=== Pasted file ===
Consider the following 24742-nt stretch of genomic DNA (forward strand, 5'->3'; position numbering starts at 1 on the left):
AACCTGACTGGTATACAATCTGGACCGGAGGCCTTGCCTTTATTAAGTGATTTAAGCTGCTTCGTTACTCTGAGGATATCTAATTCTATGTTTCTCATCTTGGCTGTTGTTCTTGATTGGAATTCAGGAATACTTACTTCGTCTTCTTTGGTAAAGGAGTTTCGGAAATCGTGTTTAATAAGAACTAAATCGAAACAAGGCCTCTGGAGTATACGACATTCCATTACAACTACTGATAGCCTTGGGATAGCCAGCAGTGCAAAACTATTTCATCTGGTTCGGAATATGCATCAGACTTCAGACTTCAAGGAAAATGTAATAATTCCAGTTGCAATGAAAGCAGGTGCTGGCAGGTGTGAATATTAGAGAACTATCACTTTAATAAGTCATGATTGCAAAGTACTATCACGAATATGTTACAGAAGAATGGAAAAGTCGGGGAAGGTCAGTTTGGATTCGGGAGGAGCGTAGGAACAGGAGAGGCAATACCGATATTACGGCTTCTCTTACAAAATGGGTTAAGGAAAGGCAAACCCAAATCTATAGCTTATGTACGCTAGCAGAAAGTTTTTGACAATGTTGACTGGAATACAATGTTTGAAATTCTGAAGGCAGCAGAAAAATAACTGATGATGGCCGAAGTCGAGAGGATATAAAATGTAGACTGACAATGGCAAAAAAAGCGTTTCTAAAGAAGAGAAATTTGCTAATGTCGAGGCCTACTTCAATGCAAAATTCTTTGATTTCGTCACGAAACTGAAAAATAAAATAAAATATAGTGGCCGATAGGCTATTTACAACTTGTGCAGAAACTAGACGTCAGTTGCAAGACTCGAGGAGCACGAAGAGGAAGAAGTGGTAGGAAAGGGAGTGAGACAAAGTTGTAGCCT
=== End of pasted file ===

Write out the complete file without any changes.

Consider the following 24742-nt stretch of genomic DNA (forward strand, 5'->3'; position numbering starts at 1 on the left):
AACCTGACTGGTATACAATCTGGACCGGAGGCCTTGCCTTTATTAAGTGATTTAAGCTGCTTCGTTACTCTGAGGATATCTAATTCTATGTTTCTCATCTTGGCTGTTGTTCTTGATTGGAATTCAGGAATACTTACTTCGTCTTCTTTGGTAAAGGAGTTTCGGAAATCGTGTTTAATAAGAACTAAATCGAAACAAGGCCTCTGGAGTATACGACATTCCATTACAACTACTGATAGCCTTGGGATAGCCAGCAGTGCAAAACTATTTCATCTGGTTCGGAATATGCATCAGACTTCAGACTTCAAGGAAAATGTAATAATTCCAGTTGCAATGAAAGCAGGTGCTGGCAGGTGTGAATATTAGAGAACTATCACTTTAATAAGTCATGATTGCAAAGTACTATCACGAATATGTTACAGAAGAATGGAAAAGTCGGGGAAGGTCAGTTTGGATTCGGGAGGAGCGTAGGAACAGGAGAGGCAATACCGATATTACGGCTTCTCTTACAAAATGGGTTAAGGAAAGGCAAACCCAAATCTATAGCTTATGTACGCTAGCAGAAAGTTTTTGACAATGTTGACTGGAATACAATGTTTGAAATTCTGAAGGCAGCAGAAAAATAACTGATGATGGCCGAAGTCGAGAGGATATAAAATGTAGACTGACAATGGCAAAAAAAGCGTTTCTAAAGAAGAGAAATTTGCTAATGTCGAGGCCTACTTCAATGCAAAATTCTTTGATTTCGTCACGAAACTGAAAAATAAAATAAAATATAGTGGCCGATAGGCTATTTACAACTTGTGCAGAAACTAGACGTCAGTTGCAAGACTCGAGGAGCACGAAGAGGAAGAAGTGGTAGGAAAGGGAGTGAGACAAAGTTGTAGCCT